Most people don’t know the real-life story. It wasn’t really picked up by the papers, and it took ages for Bregman to find the original source. Yet Golding’s novel is still in the curriculum. We continue to be taught that human beings are inherently selfish from a young age. There is something eerie in this. And despite not necessarily being true, we are still somewhat indoctrinated into it. Yet it does feel obvious that, left unchallenged, we would find ourselves in a state of anarchy. Most of our political thought is premised on the belief that humans are selfish, and that it is only by using this selfishness against ourselves that we can live in a civilisation.

Possibly no one else articulates this better than Thomas Hobbes. In his most famous work, Leviathan (1651), Hobbes describes the state of nature before laws or states exist. He conceives of this world as being pure anarchy, a war of all against all, because there is no one controlling us. This same line of reasoning then helps him justify the existence of states, legal authority, and top-down hierarchical power.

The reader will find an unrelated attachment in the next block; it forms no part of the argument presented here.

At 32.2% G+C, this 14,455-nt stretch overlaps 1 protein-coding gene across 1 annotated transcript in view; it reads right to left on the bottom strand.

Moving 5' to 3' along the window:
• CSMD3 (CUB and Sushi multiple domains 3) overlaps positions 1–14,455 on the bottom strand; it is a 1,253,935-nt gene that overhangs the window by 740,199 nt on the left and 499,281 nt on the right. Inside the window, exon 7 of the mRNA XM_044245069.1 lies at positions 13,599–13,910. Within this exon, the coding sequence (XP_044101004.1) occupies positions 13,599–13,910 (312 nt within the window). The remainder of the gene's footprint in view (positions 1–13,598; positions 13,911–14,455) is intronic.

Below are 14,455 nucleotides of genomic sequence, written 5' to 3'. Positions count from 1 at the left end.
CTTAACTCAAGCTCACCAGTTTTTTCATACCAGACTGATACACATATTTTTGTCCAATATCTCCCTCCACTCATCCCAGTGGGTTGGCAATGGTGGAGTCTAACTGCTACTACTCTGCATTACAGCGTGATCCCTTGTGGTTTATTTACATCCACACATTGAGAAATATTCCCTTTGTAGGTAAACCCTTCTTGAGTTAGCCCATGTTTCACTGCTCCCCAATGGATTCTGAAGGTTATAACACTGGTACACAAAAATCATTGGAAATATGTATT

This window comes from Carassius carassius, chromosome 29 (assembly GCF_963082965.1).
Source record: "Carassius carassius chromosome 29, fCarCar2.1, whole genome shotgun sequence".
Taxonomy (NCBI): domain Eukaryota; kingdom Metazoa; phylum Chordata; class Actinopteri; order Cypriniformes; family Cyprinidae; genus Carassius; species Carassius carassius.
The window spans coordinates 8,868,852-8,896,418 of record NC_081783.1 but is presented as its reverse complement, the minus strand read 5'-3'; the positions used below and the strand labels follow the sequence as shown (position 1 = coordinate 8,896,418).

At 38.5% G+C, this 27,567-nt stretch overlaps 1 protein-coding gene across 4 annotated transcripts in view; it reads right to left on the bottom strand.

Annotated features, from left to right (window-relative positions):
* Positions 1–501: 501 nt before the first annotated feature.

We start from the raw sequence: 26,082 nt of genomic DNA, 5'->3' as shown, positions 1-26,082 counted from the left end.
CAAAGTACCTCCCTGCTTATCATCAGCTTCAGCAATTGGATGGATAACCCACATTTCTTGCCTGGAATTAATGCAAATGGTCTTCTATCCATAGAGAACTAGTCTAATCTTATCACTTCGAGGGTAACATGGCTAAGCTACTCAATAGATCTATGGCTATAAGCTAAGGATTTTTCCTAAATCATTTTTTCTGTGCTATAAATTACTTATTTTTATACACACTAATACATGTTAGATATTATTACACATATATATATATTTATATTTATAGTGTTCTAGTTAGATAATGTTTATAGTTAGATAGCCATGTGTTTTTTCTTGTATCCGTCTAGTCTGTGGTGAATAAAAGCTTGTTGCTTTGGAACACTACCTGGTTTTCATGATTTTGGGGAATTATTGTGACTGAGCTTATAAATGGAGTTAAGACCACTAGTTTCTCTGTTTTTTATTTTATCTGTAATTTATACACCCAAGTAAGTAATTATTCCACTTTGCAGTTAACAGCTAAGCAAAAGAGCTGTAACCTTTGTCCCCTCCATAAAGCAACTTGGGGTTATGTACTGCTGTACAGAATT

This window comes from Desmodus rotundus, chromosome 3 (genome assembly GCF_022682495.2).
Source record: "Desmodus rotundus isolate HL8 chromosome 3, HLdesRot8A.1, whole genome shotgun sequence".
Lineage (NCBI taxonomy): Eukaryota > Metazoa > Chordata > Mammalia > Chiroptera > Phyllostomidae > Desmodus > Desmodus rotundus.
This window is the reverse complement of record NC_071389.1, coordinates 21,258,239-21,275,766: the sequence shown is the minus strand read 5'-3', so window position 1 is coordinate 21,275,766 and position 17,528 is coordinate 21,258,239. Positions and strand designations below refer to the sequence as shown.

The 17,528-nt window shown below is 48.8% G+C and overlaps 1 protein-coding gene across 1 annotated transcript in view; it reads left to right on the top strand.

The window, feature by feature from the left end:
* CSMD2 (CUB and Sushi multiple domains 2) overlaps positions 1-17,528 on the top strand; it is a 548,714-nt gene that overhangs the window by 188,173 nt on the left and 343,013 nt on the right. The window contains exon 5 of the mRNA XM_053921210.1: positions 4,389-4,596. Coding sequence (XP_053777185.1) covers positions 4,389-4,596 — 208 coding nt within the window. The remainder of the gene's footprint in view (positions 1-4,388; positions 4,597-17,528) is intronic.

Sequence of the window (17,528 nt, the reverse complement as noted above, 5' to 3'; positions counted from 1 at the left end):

Bregman starts to build a case that suggests that Hobbes’ central premise is incorrect; that the brutality of the state of nature is just a belief we have, and not actually a good depiction of how things were before states existed. Jean-Jacques Rousseau, argues Bregman, has a closer affinity to how things really were. The opening sentence to Rousseau’s book The Social Contract (1762) is “Man is born free yet everywhere he is in chains.” For Rousseau, people were better off and happier without the state and social institutions we find ourselves imprisoned by today. Bregman builds on this idea with evidence that before farming and individual property, humans would generally interact with other groups with a natural trust and friendliness. Sure, there were disputes about all kinds of things. The main point however is that humans weren’t in a state of all against all, but instead often wanted to find peaceful solutions.